Get to know CSU’s mascots

Before the notorious CAM the Ram was the mascot for CSU, there were multiple unexpected animals that represented the university. These four-legged creatures each possessed their own personality and left behind a different legacy.  

Peanuts the bulldog: 

Peanuts the English bulldog was the first known mascot of Colorado State University, previously known as Colorado Agricultural College. He began his service in 1913 and was quickly recognizable by students across campus. Peanuts found his fame by attending every home football game. He would triumphantly bark from the sidelines and then lead students onto the field for halftime parades.  

After witnessing the Aggies take home two football championships in 1915 and 1916, Peanuts traveled from Colorado to New Jersey with the Battery “A” artillery unit during World War I. He provided companionship to those he bunked with in training camps and even marched alongside the men in a New York City parade.  

When his soldiers boarded their ship and were deployed to Europe, Peanuts headed back to Colorado. However, unfortunately, Peanuts met a grim fate back on campus. In 1918, he passed away after an unknown suspect poisoned him.  

Teddy the Bear: 

The next furry creature to represent Colorado Agricultural College was Teddy the Bear, a 15-month-old black bear. Teddy began his reign directly following the death of Peanuts in 1919. The bear belonged to former member of Buffalo Bill’s Wild West Show, Frank Miller. Just like Peanuts, Teddy could be found on the sidelines of football games and strutting his stuff in parades. He was even featured in a 1919 film that is believed to be the earliest footage of campus. 

Besides the fact that he was a domesticated black bear, Teddy was famous for his Aggie sweater that he wore to each sporting event he attended. This sweater became so well known that a group of mischievous students from CU Boulder attempted to steal it from Teddy, the Rocky Mountain Collegian reported. Luckily, this plan was thwarted by 24 valiant CSU freshmen and Teddy’s sweater remained safe.  

After a run of a little less than a year, Teddy the Bear retired as mascot. Over 100 years later, though, his legacy lives on.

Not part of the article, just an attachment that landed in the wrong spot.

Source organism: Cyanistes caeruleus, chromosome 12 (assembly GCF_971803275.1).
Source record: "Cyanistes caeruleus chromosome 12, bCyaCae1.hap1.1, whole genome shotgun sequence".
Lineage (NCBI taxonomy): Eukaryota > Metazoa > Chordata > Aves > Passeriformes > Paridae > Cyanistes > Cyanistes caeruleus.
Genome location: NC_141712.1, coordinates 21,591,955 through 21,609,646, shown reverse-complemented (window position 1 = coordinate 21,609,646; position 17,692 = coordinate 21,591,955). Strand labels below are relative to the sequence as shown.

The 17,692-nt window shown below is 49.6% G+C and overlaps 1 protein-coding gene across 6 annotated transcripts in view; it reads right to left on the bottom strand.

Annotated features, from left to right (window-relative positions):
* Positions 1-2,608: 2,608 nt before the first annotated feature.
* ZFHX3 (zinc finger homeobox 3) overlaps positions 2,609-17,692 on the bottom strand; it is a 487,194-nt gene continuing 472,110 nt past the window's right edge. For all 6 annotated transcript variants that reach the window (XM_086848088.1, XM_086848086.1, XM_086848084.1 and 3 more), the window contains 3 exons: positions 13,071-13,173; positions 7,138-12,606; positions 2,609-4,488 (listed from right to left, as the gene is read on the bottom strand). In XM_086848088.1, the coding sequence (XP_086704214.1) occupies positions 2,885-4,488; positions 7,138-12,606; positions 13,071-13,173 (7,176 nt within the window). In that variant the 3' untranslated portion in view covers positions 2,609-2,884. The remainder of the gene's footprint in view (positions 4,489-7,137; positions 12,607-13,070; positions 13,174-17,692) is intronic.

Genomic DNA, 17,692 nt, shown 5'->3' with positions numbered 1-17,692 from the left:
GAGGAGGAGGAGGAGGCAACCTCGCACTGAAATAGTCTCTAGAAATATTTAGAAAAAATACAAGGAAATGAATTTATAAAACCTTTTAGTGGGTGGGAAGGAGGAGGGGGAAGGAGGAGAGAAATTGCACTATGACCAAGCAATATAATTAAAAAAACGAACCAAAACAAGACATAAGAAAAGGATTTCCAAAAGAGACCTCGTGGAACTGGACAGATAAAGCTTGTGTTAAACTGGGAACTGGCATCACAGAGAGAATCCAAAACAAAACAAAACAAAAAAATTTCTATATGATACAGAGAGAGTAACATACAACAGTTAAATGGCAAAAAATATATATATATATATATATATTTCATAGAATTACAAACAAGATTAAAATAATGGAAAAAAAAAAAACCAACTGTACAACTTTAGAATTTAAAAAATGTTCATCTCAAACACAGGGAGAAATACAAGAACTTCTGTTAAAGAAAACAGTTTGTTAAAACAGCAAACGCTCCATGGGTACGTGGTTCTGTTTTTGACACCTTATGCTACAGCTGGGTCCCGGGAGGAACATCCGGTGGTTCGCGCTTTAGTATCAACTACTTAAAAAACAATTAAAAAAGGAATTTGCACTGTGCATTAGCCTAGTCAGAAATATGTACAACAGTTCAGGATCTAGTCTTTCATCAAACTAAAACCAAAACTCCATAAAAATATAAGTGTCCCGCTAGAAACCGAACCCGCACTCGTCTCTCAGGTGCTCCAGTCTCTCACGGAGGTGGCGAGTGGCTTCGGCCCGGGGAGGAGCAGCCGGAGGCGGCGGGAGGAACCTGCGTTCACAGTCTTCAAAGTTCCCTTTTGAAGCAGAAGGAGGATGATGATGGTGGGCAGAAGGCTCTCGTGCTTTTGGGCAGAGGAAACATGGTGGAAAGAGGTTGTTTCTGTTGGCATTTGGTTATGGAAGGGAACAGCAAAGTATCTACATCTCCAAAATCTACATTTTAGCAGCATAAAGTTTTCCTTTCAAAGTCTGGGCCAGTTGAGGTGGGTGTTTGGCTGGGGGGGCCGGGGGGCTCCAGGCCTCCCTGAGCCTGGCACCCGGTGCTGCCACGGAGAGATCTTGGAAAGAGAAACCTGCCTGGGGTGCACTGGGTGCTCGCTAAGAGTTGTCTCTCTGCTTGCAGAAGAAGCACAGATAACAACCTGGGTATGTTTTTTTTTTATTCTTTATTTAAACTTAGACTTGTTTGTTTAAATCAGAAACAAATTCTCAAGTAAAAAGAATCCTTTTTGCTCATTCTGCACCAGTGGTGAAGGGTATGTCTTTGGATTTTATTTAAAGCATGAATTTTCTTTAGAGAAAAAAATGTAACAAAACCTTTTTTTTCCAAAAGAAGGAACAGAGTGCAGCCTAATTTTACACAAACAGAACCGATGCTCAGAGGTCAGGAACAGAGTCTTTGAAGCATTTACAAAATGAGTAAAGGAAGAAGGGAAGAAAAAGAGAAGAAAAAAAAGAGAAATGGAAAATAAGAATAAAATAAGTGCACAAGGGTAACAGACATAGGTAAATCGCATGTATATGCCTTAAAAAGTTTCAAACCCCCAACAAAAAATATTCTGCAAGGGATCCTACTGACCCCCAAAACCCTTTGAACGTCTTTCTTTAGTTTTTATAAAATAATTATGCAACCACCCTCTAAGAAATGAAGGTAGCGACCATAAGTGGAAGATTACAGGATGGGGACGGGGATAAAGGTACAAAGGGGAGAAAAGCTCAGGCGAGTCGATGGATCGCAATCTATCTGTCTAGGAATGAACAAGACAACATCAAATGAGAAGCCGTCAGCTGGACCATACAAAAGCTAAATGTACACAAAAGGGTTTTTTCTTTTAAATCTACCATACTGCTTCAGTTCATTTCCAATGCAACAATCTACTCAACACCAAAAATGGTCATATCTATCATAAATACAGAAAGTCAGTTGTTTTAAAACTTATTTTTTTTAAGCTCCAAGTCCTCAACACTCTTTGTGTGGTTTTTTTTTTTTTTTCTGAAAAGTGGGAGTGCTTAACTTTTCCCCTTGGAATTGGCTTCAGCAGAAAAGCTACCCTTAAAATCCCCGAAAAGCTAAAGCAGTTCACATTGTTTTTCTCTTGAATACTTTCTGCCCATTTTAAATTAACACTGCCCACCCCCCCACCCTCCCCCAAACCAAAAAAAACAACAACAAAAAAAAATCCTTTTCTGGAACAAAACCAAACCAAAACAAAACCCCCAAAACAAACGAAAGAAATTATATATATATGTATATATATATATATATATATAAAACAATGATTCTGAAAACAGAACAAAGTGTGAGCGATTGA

Gallant Defender: 

Flash forward 17 years to 1936 and CSU, then known as Colorado State College of Agriculture and Mechanic Arts (A&M), met its next mascot: Gallant Defender. Gallant Defender was a white English bulldog that greatly resembled past mascot Peanuts. The Denver Kennel Club gifted the animal to CSU alumnus Glenn Morris after he won a gold medal at the 1936 Berlin Olympic Games.  

Similar to Gallant Defender’s predecessors, he sported a green and gold cape with a large Aggie “A” printed on it. His collar was also decorated with the words, “A Champion for a Champion.” After less than two years, the champion retired and little was mentioned of him.  

CAM the Ram:  

In 1945, the legendary CAM the Ram mascot took his post. The students deemed “Rams” as the best fit for Colorado A&M after voting on multiple animals. One year later, the first live ram mascot made his appearance at a basketball game against the University of Denver. However, the first ram was given the name “Buck,” not CAM. It was not until 1954 when CSU President William Morgan announced that the mascot would, from then on, be called CAM. The name CAM was a clever acronym of CSU’s previous title, Colorado A&M, and conveniently rhymed with “ram.”  

Today, CSU still uses CAM the Ram and the tradition of a live mascot continues. CAM now has a team of student handlers that take him to events, run across the end zone with him, and tend to his needs. The ram lives with other livestock at a secret location off campus where he is under 24-hour supervision.  

The current CAM the Ram is number 26 and has been around since 2020. Previous rams have either passed away or retired, giving another young Rambouillet sheep the chance to shine. At sporting events, CAM is accompanied by a costumed mascot to help generate excitement and school spirit among fans.